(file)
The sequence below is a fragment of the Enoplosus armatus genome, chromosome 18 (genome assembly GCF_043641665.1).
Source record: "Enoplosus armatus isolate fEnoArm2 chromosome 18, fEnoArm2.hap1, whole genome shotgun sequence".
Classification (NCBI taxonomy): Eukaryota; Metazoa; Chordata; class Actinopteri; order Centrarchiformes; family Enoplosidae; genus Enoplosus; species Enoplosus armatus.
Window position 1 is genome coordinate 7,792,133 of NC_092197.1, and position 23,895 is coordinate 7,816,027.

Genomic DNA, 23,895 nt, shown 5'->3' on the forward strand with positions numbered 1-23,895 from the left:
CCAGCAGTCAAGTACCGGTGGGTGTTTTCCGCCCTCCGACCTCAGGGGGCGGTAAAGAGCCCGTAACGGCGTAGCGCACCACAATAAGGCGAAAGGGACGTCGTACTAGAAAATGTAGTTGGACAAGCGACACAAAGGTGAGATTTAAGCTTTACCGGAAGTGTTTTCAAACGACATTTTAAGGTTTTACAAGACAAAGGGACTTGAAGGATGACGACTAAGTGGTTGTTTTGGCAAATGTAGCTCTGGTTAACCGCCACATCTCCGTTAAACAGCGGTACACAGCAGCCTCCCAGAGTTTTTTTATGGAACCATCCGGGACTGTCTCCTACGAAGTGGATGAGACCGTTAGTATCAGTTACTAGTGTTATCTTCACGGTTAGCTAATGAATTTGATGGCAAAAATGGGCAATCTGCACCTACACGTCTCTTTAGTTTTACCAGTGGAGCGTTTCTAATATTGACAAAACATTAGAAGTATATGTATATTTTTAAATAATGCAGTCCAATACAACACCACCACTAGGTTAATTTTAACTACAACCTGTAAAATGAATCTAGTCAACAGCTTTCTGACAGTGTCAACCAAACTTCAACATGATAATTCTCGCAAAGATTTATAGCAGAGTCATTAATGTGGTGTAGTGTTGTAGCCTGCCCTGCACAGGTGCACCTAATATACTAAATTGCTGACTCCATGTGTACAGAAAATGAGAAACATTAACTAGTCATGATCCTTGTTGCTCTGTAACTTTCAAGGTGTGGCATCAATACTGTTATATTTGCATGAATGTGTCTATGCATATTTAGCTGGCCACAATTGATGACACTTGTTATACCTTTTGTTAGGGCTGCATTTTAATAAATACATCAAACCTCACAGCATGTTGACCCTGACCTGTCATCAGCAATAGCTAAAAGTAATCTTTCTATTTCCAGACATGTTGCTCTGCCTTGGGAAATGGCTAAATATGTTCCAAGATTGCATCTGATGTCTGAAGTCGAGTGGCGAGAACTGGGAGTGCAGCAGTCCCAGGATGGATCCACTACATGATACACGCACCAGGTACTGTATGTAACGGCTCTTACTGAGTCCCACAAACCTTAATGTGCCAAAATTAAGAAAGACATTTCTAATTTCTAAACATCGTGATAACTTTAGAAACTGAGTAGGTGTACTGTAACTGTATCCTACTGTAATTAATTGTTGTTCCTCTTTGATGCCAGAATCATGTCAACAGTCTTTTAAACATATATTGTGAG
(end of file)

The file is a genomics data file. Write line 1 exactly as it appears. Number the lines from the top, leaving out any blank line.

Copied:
The sequence below is a fragment of the Enoplosus armatus genome, chromosome 18 (genome assembly GCF_043641665.1).